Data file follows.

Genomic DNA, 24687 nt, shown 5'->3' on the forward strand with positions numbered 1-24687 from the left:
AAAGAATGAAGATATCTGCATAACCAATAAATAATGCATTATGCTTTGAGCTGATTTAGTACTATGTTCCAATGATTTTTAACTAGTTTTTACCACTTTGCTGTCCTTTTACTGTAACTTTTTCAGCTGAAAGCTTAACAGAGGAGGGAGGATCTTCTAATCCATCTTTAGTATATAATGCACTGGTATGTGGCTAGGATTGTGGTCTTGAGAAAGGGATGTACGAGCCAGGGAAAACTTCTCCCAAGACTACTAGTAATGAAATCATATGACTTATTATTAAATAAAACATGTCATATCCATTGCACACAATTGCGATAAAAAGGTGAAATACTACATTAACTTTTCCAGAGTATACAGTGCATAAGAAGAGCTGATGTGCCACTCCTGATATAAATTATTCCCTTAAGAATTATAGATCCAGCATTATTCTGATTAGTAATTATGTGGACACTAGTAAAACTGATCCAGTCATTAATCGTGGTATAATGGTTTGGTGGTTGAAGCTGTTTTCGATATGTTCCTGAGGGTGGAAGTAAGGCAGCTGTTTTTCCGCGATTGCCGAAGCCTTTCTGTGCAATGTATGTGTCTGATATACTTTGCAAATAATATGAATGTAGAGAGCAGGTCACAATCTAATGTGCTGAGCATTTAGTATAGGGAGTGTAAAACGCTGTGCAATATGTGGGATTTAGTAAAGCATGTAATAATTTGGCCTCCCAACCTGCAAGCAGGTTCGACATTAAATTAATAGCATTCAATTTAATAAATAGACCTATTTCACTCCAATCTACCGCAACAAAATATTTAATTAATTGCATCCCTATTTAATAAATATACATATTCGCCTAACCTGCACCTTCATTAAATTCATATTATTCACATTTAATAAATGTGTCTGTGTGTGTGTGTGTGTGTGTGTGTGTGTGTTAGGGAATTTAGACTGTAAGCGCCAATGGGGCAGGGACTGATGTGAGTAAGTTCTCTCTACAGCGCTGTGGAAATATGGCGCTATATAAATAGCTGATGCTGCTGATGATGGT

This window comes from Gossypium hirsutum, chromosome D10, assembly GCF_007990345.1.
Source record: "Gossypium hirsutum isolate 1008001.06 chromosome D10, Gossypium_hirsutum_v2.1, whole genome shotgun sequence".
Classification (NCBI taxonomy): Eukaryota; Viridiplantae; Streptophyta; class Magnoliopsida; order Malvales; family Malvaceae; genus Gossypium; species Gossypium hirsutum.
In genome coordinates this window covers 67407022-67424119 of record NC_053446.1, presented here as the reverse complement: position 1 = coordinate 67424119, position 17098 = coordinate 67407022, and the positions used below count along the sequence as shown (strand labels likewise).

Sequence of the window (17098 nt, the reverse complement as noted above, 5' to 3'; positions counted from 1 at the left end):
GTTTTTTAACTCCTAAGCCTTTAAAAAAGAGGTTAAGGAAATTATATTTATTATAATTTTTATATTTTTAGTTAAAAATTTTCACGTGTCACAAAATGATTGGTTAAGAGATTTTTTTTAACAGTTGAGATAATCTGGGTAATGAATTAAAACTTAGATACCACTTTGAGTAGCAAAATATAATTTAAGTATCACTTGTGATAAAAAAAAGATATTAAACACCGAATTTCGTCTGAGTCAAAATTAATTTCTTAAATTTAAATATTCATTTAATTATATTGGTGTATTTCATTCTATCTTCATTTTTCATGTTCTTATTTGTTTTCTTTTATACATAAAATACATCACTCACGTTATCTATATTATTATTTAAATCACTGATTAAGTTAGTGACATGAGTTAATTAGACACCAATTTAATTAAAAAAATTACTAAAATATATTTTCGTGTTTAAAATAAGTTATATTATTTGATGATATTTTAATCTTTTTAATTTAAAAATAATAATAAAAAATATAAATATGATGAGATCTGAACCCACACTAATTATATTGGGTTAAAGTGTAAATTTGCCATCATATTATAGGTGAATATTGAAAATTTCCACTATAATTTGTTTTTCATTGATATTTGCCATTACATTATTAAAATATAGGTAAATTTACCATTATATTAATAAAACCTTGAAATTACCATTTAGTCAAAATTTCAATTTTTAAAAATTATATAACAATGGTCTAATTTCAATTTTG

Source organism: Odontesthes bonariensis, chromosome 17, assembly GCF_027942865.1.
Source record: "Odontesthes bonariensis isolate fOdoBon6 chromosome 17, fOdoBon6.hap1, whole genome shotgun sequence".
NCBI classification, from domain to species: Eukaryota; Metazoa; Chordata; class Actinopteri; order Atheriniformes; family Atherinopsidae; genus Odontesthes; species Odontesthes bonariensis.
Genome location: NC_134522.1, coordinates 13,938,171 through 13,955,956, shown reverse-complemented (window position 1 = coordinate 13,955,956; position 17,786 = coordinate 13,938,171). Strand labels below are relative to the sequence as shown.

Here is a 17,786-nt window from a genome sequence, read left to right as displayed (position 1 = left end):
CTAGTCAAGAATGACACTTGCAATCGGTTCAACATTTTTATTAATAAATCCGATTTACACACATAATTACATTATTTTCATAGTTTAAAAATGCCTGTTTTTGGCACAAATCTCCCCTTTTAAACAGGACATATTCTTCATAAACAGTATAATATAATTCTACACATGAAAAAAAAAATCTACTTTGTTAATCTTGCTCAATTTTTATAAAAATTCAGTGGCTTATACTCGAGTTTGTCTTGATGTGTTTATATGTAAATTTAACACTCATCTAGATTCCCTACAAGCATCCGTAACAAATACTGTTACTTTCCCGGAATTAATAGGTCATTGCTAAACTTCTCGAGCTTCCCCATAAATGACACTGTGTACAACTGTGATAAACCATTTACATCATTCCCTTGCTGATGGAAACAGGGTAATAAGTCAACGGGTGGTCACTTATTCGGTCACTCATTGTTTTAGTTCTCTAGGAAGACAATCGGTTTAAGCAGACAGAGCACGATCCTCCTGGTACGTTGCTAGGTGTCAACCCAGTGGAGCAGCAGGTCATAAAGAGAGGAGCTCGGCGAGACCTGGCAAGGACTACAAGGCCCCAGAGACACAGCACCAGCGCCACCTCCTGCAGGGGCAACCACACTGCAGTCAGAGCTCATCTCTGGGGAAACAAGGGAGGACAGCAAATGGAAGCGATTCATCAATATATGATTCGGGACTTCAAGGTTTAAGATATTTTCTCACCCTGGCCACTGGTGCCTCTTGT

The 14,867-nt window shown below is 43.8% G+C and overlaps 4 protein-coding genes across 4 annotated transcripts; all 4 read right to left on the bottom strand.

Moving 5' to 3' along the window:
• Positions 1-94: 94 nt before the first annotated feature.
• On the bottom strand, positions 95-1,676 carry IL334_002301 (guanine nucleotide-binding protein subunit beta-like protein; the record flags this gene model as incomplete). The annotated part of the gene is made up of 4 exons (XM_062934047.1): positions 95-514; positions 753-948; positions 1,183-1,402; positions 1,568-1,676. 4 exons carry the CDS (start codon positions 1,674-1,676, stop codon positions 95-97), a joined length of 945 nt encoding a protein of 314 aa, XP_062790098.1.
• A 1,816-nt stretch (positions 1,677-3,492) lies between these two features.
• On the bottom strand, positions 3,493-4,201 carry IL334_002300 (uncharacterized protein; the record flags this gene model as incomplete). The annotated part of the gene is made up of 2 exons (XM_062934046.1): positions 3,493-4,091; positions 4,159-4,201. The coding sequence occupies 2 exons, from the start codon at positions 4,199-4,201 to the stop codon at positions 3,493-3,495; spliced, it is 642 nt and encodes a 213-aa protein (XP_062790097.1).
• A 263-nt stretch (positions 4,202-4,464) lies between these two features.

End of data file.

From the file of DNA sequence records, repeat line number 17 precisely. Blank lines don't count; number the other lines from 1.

• Positions 1-94: 94 nt before the first annotated feature.